HYG  Pest newsletter

Issue Index

Past Issues

Sod Webworms

August 18, 1999
Table 1. Chemical classes of insecticides and miticides used in landscapes and nurseries. (Numbers in parentheses indicate group number.)

Organophosphates (1)

Macrocyclic lactone (3):

acephate (Orthene, Pinpoint)

abamectin (Avid)

chlorpyrifos (Dursban)


malathion (Cythion)

Chloronicotinyls (4):

diazinon (Diazinon)

imidacloprid (Marathon, Merit)

dimethoate (Cygon)


Insect growth regulators (5):

Carbamates (1):

azadirachtin (Azatin)

bendiocarb (Turcam, Dycarb)


carbaryl (Sevin)

Soaps and oils (6):


potassium salts of fatty acids (insecticidal soap)

Pyrethroids (2):

paraffinic oil (Sunspray ultrafine spray oil)

bifenthrin (Talstar)


cyfluthrin (Tempo, Decathlon)


lambda-cyhalothrin (Scimitar, Topcide)


permethrin (Astro)


Chlorinated hydrocarbons (2):


dicofol (Kelthane)


endosulfan (Thiodan)


lindane (Lindane)


During dry periods, keep an eye out for sod webworm attack in turf. Sod webworm larvae are normally controlled naturally by microsporidia in Illinois. These microbes are most effective under moist conditions. With our rather consistent rainfall in Illinois, sod webworms are not a problem that we expect every year. However, during dry spells when unwatered grass goes brownish and dormant, sod webworms can become numerous without the damage being noticed. This happened in McHenry, Lake, and parts of Kane counties in northeastern Illinois in late July.

Larvae are slender and greenish to grayish in color with brown spots. They emerge at night to clip the grass blades close against the crown, causing brownish areas of turf because the thatch shows through. Close observation reveals that there are not as many grass blades present as there should be. And, if you look closely, you can usually see numerous pinhead-sized, green balls of feces left by the larvae. During the day, larvae are in their silk-lined tunnels in the thatch.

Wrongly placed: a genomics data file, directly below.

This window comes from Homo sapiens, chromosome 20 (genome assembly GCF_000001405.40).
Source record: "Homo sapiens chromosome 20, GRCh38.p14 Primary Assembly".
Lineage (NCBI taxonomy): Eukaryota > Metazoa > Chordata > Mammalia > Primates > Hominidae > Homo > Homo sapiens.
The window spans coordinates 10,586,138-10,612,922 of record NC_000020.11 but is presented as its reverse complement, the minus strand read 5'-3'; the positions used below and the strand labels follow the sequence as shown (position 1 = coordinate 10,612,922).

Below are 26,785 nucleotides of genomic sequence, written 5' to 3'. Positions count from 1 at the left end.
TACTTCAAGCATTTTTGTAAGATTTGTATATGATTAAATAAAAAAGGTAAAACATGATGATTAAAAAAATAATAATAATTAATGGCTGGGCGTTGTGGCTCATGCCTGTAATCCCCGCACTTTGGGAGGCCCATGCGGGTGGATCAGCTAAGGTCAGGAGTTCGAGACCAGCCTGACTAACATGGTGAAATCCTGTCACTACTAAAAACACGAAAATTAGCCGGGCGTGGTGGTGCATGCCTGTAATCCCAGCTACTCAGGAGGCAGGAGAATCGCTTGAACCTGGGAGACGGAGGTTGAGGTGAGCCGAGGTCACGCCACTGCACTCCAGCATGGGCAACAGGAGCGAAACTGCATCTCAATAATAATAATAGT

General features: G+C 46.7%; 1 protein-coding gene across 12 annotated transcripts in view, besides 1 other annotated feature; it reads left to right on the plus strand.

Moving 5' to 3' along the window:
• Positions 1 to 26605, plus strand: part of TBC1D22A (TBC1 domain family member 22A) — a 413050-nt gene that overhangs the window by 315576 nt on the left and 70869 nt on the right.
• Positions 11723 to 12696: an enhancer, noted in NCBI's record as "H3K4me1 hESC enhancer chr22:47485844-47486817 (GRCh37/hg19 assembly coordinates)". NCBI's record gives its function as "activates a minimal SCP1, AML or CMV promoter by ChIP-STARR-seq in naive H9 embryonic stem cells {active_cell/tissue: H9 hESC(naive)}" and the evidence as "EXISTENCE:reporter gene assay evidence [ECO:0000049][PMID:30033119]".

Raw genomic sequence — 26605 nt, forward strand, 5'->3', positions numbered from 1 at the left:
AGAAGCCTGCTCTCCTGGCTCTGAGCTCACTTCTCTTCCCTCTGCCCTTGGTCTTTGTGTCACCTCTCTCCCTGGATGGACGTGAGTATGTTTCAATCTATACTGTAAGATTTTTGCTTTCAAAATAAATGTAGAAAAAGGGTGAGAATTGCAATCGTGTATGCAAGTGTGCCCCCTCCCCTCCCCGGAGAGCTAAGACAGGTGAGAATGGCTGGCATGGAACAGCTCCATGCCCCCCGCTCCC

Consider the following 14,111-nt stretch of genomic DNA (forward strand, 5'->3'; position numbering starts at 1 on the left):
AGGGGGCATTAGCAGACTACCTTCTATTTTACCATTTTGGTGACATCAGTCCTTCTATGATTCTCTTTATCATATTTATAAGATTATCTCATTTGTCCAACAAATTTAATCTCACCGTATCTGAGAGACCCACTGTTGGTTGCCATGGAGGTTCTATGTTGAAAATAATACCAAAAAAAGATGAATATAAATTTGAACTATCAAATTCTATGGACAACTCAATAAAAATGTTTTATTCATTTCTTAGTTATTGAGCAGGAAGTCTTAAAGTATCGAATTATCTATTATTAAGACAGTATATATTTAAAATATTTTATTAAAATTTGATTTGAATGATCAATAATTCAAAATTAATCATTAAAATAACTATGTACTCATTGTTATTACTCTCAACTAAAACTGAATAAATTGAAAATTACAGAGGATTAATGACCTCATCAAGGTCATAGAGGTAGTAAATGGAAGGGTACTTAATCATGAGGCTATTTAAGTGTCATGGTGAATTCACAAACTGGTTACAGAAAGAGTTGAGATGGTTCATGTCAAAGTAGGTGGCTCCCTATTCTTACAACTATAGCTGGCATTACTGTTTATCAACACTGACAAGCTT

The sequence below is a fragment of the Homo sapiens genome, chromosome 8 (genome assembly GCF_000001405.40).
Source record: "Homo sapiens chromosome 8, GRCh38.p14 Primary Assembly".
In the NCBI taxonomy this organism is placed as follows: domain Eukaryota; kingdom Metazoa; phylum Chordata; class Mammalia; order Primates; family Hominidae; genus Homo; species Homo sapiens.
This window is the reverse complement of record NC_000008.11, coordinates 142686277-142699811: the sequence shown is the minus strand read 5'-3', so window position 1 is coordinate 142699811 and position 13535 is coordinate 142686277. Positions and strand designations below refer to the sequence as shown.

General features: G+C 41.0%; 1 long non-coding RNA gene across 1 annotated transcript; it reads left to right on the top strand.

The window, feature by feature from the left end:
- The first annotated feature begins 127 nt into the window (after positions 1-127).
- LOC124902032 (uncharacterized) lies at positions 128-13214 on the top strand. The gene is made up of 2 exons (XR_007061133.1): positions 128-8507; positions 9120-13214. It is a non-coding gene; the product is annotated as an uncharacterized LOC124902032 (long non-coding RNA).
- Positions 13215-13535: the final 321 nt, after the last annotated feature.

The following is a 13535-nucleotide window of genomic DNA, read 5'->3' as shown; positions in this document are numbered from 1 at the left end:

You can flush the caterpillars out of their tunnels by applying an irritant disclosing solution. This solution can be a teaspoon of 5 percent pyrethrin or 2 tablespoons of dishwashing detergent per gallon of water. Use a watering can or another method to distribute this mixture evenly over a square foot of turf. Within 30 seconds or so, sod webworms, black cutworms, ground beetles, rove beetles, earthworms near the surface, and various other creatures will come out onto the turf surface. The sod webworms may be over 1 inch long if they are fully grown. All of these creatures will go back into the thatch in a few seconds, so keep an eye on the area for 3 or 4 minutes. If there are at least two or three sod webworms per square foot, their numbers are high enough to cause damage.

You can also scout sod webworms by watching for the adult moths. Large numbers of 1-inch-long tan moths that fly low to the ground in a zigzagging and dipping motion are probably sod webworms. When at rest, these moths hold their wings tight against their bodies in a tubelike fashion. If you have large numbers of moths in turf and the weather stays dry, applying insecticide two to three weeks later will kill the young caterpillars that result. Sod webworms have several generations per year, so you may find these insects at any time during the growing season. Several insecticides provide effective control.

Author: Bruce Spangenberg Phil Nixon


College Links